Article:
Characters: choose their enemies and friends wisely

The magic happens when your characters are together

Your characters don’t exist in a vacuum, but as a complex ensemble. So choose their friends and enemies carefully

There’s a game going round on Facebook – write down as fast as possible 15 fictional characters who have influenced you and will always stick with you.

This is the list I rustled up:

1 Cordelia (surname probably Lear)

2 Catherine Earnshaw (Wuthering Heights)

3 Jill Crewe (from Ruby Ferguson’s Jill pony books)

4 Doctor Who (Jon Pertwee incarnation)

5 Charles Ryder (Brideshead Revisited)

6 James Bond

7 Lucy Snowe (Villette)

8 Bathsheba Everdene (Far From The Madding Crowd)

9 Eva Khatchadourian (We Need to Talk About Kevin)

10 The narrator of Tanith Lee’s Don’t Bite The Sun

11 Alexa (from Andrea Newman’s eponymous novel)

12 The gay vampire in Fearless Vampire Killers

13 Ray (hitman in In Bruges)

14 Robert Downey Junior’s Sherlock Holmes

15 Purdey (The New Avengers)

I thought of the list in a hurry, as per the rules, and as you can see some of them have nothing to tell a serious student of storytelling. But my choices aren’t the point of this post. The point is, I found the exercise surprisingly difficult.

Characters in a story are like an ensemble

Only one character?

In each case, I didn’t feel it was fair to single out one character – because their memorable, influencing journeys relied on other characters too.

A character makes a lasting impression because of the other characters they spark off.

To look at my list, who is Cordelia without peevish Lear, scheming Goneril and viperous Regan? Who is Eva Khatchadourian without the terrifying Kevin, sweet Celia and straightforward Franklin? Who is Charles Ryder without his dreary father the divine Flytes?

Characters in a story are like a choir. It takes the whole ensemble to bring out what is in the MC and they deserve the credit too.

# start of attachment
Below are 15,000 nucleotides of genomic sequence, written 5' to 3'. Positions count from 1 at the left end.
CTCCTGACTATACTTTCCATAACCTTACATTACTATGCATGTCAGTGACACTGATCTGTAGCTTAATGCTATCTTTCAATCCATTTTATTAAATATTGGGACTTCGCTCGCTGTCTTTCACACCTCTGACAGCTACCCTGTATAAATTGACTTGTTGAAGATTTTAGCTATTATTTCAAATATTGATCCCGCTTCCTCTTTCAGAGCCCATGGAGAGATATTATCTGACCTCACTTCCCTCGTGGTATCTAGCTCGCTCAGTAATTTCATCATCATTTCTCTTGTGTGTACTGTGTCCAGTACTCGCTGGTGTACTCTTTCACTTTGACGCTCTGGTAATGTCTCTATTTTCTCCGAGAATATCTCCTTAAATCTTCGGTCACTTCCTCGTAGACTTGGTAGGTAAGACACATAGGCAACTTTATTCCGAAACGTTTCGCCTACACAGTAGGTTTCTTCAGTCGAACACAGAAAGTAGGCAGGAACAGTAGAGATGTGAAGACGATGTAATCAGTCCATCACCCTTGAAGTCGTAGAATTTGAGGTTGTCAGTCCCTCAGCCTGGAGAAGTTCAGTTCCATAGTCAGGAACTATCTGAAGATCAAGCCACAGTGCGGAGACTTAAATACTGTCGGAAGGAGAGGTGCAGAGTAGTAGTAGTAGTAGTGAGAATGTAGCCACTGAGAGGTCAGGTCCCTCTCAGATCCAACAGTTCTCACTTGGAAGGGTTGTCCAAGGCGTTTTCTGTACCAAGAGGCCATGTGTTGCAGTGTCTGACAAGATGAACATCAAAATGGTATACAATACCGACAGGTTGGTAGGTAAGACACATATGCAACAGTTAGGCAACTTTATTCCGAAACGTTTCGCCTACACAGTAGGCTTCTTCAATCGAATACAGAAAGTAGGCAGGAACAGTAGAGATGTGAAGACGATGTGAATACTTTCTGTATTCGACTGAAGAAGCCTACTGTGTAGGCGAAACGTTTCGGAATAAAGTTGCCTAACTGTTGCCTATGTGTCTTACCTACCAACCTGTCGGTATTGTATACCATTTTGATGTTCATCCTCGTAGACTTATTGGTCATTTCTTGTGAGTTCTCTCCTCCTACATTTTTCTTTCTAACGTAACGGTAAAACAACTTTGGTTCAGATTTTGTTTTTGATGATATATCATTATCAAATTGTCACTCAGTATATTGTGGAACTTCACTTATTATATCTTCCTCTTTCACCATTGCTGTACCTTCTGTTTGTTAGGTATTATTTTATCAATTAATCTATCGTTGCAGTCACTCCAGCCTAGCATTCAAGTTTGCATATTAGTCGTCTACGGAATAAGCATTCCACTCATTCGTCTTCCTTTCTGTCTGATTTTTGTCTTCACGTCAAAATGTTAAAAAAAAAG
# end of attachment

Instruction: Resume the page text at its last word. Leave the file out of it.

What about Lizzie Bennett?

Some characters are so iconic that you could argue they deserve the spotlight to themselves. Lizzie Bennett, for instance – where was my head when I left out her? She’s good value wherever she goes. But we see that only because her sparring partners are so well chosen. Indeed in that respect, Mr Collins and Lady Catherine de Bourgh are even more delightful than the essential Mr Darcy.

No character operates alone

No character goes through a story alone. Part of the writer’s fun is putting characters with others who will bring out the best, worst, be their opposites, nemesis, thwart them, push them to the edge and put their arms around them.

Who makes your main character most interesting? Who makes them do things? Who gets under their skin? Who completes them – or might destroy them?

So let’s play this game my way. You’ve seen who some of my favourite character combinations would be, and why – tell me some of yours.

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  1. #1 by Chris on December 20, 2010 - 3:42 pm

    Reading Franzen’s Freedom right now. Pouring through it actually. It’s very good. Patty Berglund is incredibly memorable in relation to her two lovers: her husband Walter and rocker Richard Katz.

    • #2 by Chris on December 20, 2010 - 3:44 pm

      As well as, frankly, all the other characters, from her son Joey and her daughter Jessica, to Lilitha (Walter’s young assistant) and even the “flat,” make-a-relatively-brief-appearance characters.

      • #3 by rozmorris on December 20, 2010 - 3:57 pm

        Wow, Chris, I think that one’s going on the wish-list!

        • #4 by Chris on December 20, 2010 - 4:00 pm

          Unless for some reason you hate the style of writing (very direct, very Anglo-Saxon at times with the slang and swear words and sex scenes)…trust me, you’ll like this book. It’ll pull you in and you won’t be able to put it down. Follow up with me if you can and let me know what you think if you read it.

  2. #5 by Jonathan Moore on December 21, 2010 - 1:08 pm

    I guess if the basic principle is that conflict creates stories, then it makes sense to have supporting characters define that conflict more sharply. The enemy angle is a given, but it’s worth remembering to make your MC’s allies a part of this too.

    I’m struggling to remember what I’ve read recently, but the classic example would be in Harry Potter, with Harry’s friends guiding the story with their own insights, needs, prejudices and weaknesses.

    If I wanted to be more erudite I could look to Forster, whose MC’s are constantly beset by the limitations of their friends. Lucy Honeychurch would let go much more easily, but her conventional friends are not bad people.

    Cheers Roz (and merry crimbo, if you’re into that sort of thing) I will revisit my story with this lesson in mind.

    • #6 by rozmorris on December 21, 2010 - 2:41 pm

      Hi Jonathan – and merry festivities to you too! Harry Potter has many good examples – the Dursleys, for instance, who squash all imagination and fun in Harry’s life. And here I have to admit I can’t remember having read any Forster… Christmas reading list beckons, I think.

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